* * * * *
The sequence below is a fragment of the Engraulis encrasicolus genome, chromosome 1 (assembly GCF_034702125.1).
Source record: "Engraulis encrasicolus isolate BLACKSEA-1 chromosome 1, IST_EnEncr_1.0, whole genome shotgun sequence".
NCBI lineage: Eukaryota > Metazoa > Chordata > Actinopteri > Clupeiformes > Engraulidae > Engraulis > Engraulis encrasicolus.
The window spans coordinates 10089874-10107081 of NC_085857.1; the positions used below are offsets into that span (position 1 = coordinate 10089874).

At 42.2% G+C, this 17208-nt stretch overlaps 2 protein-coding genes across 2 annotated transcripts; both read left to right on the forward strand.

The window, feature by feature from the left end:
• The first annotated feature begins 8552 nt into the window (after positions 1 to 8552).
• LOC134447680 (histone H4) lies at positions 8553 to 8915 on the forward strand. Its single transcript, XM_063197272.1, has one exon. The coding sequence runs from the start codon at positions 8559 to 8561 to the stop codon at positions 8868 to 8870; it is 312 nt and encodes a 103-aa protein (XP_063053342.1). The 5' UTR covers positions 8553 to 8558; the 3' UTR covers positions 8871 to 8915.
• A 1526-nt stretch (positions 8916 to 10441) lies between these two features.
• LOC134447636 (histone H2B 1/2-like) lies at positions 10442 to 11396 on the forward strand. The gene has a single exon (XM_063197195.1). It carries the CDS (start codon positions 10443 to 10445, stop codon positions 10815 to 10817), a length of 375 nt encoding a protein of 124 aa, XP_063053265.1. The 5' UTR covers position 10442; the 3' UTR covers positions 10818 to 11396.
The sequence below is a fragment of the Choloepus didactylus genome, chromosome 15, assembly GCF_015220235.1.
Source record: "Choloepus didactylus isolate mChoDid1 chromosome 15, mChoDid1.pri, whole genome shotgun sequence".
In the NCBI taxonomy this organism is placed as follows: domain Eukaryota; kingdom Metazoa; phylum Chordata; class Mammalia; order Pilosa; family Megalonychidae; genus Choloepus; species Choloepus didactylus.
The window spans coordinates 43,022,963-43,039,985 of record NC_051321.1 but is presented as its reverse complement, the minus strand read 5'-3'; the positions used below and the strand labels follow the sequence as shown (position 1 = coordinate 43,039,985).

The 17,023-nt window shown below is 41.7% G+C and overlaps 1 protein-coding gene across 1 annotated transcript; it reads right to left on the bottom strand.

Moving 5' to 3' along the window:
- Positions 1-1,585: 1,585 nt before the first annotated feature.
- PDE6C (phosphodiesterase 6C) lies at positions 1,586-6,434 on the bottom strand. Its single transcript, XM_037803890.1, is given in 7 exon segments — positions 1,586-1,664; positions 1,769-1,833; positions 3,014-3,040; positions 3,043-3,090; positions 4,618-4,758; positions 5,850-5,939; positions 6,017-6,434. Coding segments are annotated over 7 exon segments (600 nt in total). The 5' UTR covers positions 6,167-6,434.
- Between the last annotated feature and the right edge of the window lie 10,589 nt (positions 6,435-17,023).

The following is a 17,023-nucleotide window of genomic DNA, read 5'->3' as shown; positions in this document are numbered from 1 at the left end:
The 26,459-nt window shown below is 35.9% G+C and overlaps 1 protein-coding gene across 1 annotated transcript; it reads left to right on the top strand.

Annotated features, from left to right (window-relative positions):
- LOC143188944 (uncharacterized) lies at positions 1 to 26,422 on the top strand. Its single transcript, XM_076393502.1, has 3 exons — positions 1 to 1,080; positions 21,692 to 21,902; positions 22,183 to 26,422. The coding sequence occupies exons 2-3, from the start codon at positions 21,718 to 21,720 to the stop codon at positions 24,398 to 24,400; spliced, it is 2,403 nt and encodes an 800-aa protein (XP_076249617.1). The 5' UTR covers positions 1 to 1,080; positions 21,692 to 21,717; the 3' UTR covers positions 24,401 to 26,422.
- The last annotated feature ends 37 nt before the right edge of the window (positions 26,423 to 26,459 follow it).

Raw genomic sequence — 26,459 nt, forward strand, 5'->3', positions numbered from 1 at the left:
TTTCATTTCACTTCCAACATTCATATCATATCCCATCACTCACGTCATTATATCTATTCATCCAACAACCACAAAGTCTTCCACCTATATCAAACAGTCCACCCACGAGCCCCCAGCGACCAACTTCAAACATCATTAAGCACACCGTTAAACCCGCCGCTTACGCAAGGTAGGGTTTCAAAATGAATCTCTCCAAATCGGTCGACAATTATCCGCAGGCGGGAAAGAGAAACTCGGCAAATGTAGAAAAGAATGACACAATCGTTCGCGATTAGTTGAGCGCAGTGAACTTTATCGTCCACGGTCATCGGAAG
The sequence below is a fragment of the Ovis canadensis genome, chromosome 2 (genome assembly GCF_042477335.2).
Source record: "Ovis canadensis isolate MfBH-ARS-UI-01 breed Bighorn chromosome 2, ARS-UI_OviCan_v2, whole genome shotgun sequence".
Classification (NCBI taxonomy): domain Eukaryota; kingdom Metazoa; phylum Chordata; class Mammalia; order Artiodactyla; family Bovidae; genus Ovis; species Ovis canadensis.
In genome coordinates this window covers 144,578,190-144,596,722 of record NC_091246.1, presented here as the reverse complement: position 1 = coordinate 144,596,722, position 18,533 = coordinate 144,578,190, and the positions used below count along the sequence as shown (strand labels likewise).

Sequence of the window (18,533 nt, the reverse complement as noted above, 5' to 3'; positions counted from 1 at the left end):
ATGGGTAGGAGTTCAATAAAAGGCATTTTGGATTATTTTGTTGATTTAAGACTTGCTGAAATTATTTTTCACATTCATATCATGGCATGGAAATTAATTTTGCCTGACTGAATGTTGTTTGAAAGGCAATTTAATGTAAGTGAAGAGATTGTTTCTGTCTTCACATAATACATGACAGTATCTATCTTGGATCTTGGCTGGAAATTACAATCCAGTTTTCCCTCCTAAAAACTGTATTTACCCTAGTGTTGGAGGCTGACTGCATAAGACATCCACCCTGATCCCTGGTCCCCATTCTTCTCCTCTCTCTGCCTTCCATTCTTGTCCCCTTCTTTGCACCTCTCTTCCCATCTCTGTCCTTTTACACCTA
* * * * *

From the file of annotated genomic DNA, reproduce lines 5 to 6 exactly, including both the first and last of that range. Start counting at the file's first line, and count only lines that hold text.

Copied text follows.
At 42.2% G+C, this 17208-nt stretch overlaps 2 protein-coding genes across 2 annotated transcripts; both read left to right on the forward strand.

The window, feature by feature from the left end: